6 Personal Evaluations to Keep Our Faith Strong
- Dr. Audrey Davidheiser Crosswalk Contributing Writer
- 2022 6 Apr
You can call me many things, but “apostle Paul” isn’t one of them.
This article isn’t the result of a misguided view of myself as an expert on Christianity. Rather, consider it my way of personalizing the timeless command to exhort one another in Hebrews 3:13.
Perhaps you’ve noticed the increasing darkness invading our society. From Tik Tok to video games to the normalization of marijuana, addiction poisons our society. Sex trafficking rings steal our kids. Gender identity confusion bombards our tweens. Eastern religions and mysticism compete for our spiritual allegiance.
In a climate like ours, true biblical faith could slip from our grip as easily as the name of an acquaintance we’ve just met.
But can we be honest? This article is for us all, not just newbies in the faith. For instance, I can’t imagine deserting Jesus—not after all He’s done, salvation claiming the top spot. Yet the Bible commands me to examine my faith (2 Corinthians 13:5). So, even if you, like me, have walked with the Lord for a while, let’s remain vigilant and evaluate the condition of our faith on a regular basis.
As Paul stated, “If you think you are standing strong, be careful not to fall.” (1 Corinthians 10:12, NLT).
Here are 6 ways to keep our faith in Jesus—no matter what tries to assail it.
1. Side with God
Are you aware of the Christian version of a politically correct line? It’s to claim we prioritize God. However, this commitment is tested by trials and sudden turn of events.
Perhaps you’ve prayed earnestly for the promotion at work, but it landed on your coworker instead. Or maybe you’ve been asking God to heal a loved one, but the person died. Life happens—and it crushes your hope.
Side with God no matter what.
When events unfold in such a way to deny the fulfillment of your expectations, God is still good. You may wonder about why He let certain things happen, but God is still good. Rail at God if it helps, but you’ve guessed it—God is still good.
God, Who is love, cannot change (Psalm 102:27, Malachi 3:6, Hebrews 13:8). He’s always good.
Then why do we suffer from unfulfilled expectations? Since God is the only One who knows the absolute answer regarding every dashed hope, ask Him—and stay open to hearing His answer.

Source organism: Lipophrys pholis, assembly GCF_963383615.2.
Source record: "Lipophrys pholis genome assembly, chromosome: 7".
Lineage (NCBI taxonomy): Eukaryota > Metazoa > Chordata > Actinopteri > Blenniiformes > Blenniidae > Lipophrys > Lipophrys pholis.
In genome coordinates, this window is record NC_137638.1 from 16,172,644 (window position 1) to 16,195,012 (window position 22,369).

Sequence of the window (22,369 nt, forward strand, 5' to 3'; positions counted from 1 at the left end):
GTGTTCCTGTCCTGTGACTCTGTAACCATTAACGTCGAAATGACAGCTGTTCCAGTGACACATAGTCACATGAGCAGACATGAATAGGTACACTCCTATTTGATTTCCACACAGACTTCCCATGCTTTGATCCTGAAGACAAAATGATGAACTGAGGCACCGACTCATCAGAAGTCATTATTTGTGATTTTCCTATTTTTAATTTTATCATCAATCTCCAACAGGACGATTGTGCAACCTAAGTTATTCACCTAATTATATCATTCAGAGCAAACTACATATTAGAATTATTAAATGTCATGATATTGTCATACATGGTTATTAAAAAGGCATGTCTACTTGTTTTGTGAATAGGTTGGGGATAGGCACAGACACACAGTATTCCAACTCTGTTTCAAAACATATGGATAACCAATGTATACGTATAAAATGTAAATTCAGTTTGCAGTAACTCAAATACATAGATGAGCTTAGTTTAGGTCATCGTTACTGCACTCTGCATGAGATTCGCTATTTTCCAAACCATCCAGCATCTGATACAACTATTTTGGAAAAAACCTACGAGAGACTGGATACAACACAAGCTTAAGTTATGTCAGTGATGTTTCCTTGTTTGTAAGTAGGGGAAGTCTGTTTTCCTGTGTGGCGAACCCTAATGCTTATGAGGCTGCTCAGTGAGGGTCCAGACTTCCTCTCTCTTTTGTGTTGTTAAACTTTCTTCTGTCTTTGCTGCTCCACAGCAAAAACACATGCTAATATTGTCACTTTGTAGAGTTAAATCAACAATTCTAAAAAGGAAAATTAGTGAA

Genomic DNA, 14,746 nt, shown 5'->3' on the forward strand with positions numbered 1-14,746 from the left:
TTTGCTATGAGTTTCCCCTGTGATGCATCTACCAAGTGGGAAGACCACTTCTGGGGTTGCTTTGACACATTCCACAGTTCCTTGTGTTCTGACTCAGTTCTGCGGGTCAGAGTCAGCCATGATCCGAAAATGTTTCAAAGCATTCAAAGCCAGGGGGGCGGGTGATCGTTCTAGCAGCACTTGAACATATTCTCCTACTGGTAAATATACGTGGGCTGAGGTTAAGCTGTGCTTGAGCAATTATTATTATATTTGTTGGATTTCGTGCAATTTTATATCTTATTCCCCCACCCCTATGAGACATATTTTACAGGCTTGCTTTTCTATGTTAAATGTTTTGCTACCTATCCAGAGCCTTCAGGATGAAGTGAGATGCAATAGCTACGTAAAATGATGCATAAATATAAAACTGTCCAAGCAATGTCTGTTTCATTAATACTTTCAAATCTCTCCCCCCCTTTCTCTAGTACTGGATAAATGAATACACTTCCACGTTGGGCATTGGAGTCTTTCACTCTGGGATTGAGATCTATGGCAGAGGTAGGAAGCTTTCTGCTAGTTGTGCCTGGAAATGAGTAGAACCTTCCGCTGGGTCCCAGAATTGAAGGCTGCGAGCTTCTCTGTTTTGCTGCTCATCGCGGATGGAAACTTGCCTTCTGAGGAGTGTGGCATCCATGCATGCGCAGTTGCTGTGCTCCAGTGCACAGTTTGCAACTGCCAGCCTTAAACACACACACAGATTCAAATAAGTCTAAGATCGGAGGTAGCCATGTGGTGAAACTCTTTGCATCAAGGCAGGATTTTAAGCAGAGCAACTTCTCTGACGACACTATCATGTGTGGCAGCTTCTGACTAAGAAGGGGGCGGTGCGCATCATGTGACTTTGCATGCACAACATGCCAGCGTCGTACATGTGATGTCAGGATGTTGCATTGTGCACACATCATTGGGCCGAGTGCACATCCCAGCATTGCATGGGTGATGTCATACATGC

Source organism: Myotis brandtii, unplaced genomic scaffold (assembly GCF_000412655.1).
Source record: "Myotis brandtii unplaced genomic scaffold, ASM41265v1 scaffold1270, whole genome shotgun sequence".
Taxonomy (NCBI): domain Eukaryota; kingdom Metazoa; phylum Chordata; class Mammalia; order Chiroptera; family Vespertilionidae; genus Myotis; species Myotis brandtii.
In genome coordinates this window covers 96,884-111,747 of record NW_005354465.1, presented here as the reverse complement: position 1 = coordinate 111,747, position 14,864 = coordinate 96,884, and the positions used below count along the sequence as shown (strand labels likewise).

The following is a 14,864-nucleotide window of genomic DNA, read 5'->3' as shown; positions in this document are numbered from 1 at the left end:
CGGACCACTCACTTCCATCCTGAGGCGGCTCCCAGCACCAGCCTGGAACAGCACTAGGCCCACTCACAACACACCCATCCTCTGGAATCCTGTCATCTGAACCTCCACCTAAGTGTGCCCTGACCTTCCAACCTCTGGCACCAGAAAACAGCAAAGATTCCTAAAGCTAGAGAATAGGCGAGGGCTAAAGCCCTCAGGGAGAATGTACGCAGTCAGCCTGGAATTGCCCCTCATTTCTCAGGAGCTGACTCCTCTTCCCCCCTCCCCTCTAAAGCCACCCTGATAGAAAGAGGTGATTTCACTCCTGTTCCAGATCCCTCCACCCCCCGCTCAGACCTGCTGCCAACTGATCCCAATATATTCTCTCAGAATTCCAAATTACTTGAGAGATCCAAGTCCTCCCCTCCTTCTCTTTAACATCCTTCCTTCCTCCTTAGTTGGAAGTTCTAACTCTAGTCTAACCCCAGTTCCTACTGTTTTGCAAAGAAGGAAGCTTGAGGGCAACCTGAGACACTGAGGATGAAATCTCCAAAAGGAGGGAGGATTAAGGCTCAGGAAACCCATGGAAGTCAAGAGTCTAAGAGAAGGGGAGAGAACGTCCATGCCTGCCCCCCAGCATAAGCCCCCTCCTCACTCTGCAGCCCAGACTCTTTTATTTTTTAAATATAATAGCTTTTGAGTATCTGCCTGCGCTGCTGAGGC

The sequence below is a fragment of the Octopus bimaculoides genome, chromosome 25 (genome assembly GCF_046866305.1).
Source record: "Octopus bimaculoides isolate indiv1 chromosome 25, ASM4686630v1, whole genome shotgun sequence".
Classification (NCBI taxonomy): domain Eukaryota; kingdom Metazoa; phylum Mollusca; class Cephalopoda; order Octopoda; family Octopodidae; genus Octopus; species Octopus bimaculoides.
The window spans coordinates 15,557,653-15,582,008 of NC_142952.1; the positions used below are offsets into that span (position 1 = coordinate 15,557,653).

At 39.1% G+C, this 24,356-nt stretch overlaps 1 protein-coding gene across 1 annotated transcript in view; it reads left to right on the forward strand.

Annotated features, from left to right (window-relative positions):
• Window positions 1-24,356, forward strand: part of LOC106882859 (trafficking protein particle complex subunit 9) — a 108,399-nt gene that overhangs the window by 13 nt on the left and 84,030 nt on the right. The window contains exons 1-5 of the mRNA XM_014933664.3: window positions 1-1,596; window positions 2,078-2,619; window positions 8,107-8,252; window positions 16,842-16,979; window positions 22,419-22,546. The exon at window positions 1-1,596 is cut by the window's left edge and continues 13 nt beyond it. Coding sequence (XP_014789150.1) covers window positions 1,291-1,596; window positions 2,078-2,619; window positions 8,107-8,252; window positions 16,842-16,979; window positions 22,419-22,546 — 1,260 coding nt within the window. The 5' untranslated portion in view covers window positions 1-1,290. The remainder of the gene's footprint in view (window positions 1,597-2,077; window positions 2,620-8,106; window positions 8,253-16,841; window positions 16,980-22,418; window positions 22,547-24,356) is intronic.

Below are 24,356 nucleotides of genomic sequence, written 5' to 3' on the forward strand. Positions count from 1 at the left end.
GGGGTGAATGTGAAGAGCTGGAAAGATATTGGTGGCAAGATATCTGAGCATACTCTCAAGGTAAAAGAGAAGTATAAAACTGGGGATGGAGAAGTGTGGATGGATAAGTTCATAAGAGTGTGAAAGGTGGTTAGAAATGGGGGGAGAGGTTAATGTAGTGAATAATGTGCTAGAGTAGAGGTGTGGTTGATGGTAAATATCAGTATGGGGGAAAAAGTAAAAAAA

Rest in the fact that God never hides any malicious agenda: “God is pure light. You will never find even a trace of darkness in him” (1 John 1:5, TPT).
2. Feed on the Word Daily
Are you busy? Me too. However, the Bible is the one book we can’t afford to exclude from our daily schedule. Just a few minutes in its pages can set the tone of your day and transform your downcast soul. Unsure where to begin? Google “Bible reading plans” and pick one. Wary you won’t get much out of it? Here are some suggestions.
The more you invest into Bible reading, the more this habit will grow on you.
You can also petition heaven for an insatiable hunger for God’s Word. This kind of prayer pleases Him—and will therefore be granted (1 John 5:14-15, NLT).
If you stumble on a confusing verse, or if some verses seem to contradict each other, adopt the psalmist’s attitude: “Each of [God’s] commandments is right” (Psalm 119:128, NLT). Resolve to seek God about them. Because the Bible is His Word (John 1:1, John 1:14), you can ask the Holy Spirit to explain what you’re confused about—and be patient. The Lord answered some of my befuddlement only after years of waiting for His explanation.
3. Stop Settling for Spiritual Frauds
Mediums. Psychics. Tarot Card readers. Witches and warlocks. Horoscopes. These are places and people Christians never need to consult or aspire to do.
Because Someone greater lives in you 24/7. His name is the Holy Spirit, and it’s His power that raised Jesus from the dead (Romans 8:11).
If the Holy Spirit successfully resurrected Jesus in one snap second, what can’t He do for you?
Anytime you’re curious—or worried—about the future, ask the Resident God inside of you on what to expect (John 14:26, John 16:13). His station as a Member of the Godhead means He has more wisdom and knowledge than anyone who taps into spiritual realities while bypassing Him altogether, which is what psychics do.
Photo Credit: Unsplash/Sarah Noltner
4. Join a Church